When Angela Merkel became German chancellor in November 2005, her Social Democratic predecessor, Gerhard Schröder, had just landed a big job at Gazprom, Russia’s state-owned energy giant. At the time, it seemed that Vladimir Putin, the Russian president, was rewarding his close friend for pushing through a big energy contract between Gazprom and what was then the Kremlin’s most important ally in the EU.

Behind the backs of Germany’s Eastern and Central European neighbors, Schröder, supported by leading Austrian, Dutch, French, and German energy companies, made a deal with Gazprom. They would build the Nord Stream pipeline under the Baltic Sea to bring Russian gas directly to Western Europe for the first time. For Gazprom, the deal meant no more hassles or expenses with transit countries, particularly Ukraine and Poland. For Germany, it meant increased energy dependence on Russia—whatever the political and strategic fallout.

A dozen years later, the consortium is building a second pipeline, Nord Stream 2. But this time round, opposition from many EU member states and the European Commission is increasing. Much of that criticism is directed at Germany, specifically Merkel. Yet when challenged over Nord Stream, Merkel has not wavered in her apparent conviction that the project is a purely commercial venture.

Members of her cabinet have taken the same line. When German Foreign Minister Sigmar Gabriel was economy minister, he told Putin there was no need to worry about the commission sticking its nose into the regulatory practices of Nord Stream. The project would remain “under the competence of the German authorities, if possible,” Gabriel told Putin in October 2015. “So if we can do this, then opportunities for external meddling will be limited. We will limit the possibility of political interference in this project.”

On June 15, after talks in Berlin with Estonian Prime Minister Juri Ratas, who opposes Nord Stream because it goes against everything the EU is meant to support (less dependence on Russian energy, more energy diversification, and the liberalization of the sector), Merkel repeated her mantra. “I think some legal questions need to be clarified in relation to Nord Stream 2,” she said. “Otherwise it is an economic project and I don’t think we need an extra mandate for it.”

To cap it all, not only German but also French and Austrian officials were uncharacteristically mute on June 26 during an informal meeting of EU energy ministers in Brussels. The majority wanted to give the commission the go-ahead to negotiate with Russia over Nord Stream 2. “We had 13 delegations intervening, with all of them being supportive of the Commission’s approach,” European Commission Vice President Maroš Šefčovič told Reuters. Ministers will decide after the summer break whether to give the commission a negotiating mandate.

Three things are striking about Berlin’s stance on Nord Stream 2. The first is that Merkel could have stopped the original project when she entered the Chancellery in 2005. Construction hadn’t even begun. When you ask members of her Christian Democratic Union why she didn’t stop it back then, they have one stock answer: Merkel didn’t want to rock her coalition, which included the Social Democrats. Yet she could have overturned Nord Stream during her second term, when she was in coalition with the liberal Free Democrats. Again, she did nothing. And now, as her third term comes to an end, Christian Democrats repeat the same message: Merkel doesn’t want to destabilize her coalition with the Social Democrats.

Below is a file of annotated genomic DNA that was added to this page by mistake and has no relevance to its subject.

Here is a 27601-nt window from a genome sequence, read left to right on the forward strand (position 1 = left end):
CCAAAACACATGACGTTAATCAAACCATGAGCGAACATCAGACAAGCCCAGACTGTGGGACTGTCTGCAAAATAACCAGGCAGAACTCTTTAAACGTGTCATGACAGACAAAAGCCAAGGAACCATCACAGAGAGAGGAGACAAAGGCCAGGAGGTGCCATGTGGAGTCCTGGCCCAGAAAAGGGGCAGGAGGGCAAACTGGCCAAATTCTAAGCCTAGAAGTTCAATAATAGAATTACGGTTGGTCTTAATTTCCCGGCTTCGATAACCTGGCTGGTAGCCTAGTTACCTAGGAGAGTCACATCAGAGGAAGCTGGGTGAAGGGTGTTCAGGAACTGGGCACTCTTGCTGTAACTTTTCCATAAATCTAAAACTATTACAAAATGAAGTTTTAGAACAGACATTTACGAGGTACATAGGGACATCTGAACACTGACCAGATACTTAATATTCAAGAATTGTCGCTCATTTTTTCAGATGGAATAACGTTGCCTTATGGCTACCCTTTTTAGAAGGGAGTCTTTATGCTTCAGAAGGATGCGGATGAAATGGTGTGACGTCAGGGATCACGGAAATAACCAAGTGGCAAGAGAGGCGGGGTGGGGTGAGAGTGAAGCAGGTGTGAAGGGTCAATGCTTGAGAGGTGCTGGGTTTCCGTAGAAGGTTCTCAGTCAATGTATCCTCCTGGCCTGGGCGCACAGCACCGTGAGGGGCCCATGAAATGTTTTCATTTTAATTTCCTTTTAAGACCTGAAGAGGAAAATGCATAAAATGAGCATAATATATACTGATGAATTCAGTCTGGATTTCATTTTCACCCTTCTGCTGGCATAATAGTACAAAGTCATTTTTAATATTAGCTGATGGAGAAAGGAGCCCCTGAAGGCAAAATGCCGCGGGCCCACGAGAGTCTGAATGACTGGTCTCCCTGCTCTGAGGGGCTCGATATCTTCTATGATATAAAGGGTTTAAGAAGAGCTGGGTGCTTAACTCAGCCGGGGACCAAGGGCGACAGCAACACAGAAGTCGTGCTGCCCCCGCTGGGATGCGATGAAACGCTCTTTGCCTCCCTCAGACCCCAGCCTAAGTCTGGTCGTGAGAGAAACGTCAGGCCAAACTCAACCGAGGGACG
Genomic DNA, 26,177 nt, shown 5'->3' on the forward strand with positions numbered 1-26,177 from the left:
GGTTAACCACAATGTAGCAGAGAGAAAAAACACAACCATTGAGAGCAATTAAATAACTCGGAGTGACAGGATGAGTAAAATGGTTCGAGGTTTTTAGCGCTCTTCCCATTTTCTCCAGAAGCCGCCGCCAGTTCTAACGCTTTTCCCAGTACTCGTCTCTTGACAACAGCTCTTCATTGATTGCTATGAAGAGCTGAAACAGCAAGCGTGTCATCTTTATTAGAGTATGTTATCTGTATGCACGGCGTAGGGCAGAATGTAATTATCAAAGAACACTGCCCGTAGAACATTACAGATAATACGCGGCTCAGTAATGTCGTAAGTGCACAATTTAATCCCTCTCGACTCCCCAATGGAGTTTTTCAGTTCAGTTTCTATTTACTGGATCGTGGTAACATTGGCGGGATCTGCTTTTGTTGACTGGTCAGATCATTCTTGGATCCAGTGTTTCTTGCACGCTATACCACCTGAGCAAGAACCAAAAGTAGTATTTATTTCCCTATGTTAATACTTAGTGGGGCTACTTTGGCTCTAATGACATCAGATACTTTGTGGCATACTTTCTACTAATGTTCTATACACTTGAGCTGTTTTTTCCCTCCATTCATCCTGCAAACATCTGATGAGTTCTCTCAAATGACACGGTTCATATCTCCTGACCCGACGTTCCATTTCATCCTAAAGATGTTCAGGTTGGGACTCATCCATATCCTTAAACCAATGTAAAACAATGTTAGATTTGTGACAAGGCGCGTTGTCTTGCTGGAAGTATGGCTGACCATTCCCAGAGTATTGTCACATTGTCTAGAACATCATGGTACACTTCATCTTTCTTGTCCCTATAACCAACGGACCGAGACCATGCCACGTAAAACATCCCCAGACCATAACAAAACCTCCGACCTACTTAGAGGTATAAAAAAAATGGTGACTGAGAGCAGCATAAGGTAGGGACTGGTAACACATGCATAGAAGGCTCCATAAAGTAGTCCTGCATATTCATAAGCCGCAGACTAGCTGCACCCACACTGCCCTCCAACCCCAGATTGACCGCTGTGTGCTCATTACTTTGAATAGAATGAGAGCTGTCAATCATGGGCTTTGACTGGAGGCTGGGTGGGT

None of this washes. Nord Stream is not a commercial project. It is a highly political one. It goes against everything the EU is supposed to stand for when it comes to energy security. And at a time when the leaders of the EU institutions and member states talk about strengthening Europe’s resilience, surely that includes diversified energy supplies for both member states and the bloc as a whole.

The EU gets about one-third of its gas imports from Russia. As for Germany, despite the big push to shift to renewables after Merkel decided in 2011 to abandon nuclear power, Germany depends on Russia for 35 percent of its imported oil, 39 percent of its imported gas, and 29 percent of its imported coal.

Second, the trend in Germany is increasingly toward intergovernmental decisionmaking at the EU level, meaning that the commission ranks second to the member states in the European Council. This shift began under Schröder. He not only broke a long tradition pursued by German leaders, particularly former chancellor Helmut Kohl, of supporting a strong commission. He also showed that Germany was much more willing to articulate and defend its national interests. Depending on the issue, Merkel has continued the trend set by Schröder. This seems puzzling. The mood across Europe—or at least Western Europe—seems to be tilting toward more integration, which would challenge the role of the member states.

And third, Merkel’s stance on Nord Stream is at odds with her positions vis-à-vis Russia and the United States. It was she who led the EU to impose sanctions on Russia for its 2014 annexation of Crimea and invasion of parts of eastern Ukraine. It is difficult to square this leadership with her unqualified support of Nord Stream, particularly since the U.S. Senate recently criticized Nord Stream and called for it to be abandoned. In this regard, Merkel is not going to pander to U.S. interests.

Maybe, if she is reelected in Germany’s federal election in September, Merkel will bow to the European Commission. But not before.